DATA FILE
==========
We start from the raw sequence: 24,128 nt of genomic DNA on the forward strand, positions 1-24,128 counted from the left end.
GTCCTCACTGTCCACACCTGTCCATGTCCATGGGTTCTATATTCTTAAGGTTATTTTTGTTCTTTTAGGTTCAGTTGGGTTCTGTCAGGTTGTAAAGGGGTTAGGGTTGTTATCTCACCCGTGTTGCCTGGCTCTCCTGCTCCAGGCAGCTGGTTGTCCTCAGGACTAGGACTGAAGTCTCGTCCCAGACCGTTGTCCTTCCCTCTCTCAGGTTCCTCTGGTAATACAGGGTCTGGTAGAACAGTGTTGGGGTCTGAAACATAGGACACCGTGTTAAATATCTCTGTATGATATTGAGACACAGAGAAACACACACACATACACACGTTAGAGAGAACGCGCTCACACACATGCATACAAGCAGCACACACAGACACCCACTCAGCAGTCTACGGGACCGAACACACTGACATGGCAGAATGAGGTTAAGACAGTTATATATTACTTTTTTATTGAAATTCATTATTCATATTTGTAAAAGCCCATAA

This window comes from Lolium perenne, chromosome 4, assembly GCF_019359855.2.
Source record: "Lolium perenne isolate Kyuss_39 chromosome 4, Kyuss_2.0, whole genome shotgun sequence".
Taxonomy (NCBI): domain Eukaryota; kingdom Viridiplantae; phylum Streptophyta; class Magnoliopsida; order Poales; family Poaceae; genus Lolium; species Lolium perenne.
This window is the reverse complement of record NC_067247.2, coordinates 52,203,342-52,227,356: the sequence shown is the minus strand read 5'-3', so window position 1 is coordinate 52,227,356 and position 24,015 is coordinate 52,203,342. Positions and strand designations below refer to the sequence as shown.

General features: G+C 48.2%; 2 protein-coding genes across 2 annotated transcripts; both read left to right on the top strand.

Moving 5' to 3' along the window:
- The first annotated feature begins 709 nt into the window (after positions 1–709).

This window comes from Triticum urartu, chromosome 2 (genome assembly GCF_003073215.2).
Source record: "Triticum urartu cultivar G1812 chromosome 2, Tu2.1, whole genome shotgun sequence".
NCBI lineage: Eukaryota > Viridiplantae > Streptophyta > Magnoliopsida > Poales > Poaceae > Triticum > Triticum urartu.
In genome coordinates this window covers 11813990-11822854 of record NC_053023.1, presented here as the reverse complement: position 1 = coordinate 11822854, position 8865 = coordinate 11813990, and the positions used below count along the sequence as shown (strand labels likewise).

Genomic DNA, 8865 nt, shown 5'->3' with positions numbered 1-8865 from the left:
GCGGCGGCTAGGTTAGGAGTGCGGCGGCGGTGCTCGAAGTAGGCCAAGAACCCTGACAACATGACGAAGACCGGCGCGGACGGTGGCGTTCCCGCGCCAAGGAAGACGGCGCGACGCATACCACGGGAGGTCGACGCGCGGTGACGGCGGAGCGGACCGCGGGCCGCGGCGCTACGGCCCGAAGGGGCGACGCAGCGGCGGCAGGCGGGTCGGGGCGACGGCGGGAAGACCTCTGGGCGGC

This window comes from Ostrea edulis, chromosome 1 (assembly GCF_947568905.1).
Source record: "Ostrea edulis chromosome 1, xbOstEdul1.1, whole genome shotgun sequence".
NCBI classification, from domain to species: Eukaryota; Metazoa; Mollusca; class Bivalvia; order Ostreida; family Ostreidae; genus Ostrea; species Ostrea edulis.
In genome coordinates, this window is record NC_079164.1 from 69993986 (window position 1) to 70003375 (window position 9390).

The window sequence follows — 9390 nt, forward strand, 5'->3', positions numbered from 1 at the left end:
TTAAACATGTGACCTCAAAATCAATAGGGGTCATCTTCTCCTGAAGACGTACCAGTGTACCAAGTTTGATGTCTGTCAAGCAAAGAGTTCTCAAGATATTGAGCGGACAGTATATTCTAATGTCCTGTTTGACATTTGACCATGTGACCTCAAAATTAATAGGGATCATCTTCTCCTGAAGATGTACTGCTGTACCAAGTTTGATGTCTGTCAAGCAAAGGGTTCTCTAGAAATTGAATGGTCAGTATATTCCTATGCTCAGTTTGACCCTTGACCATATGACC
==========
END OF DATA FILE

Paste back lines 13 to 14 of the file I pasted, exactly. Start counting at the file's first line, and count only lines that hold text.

In genome coordinates this window covers 11813990-11822854 of record NC_053023.1, presented here as the reverse complement: position 1 = coordinate 11822854, position 8865 = coordinate 11813990, and the positions used below count along the sequence as shown (strand labels likewise).

Genomic DNA, 8865 nt, shown 5'->3' with positions numbered 1-8865 from the left: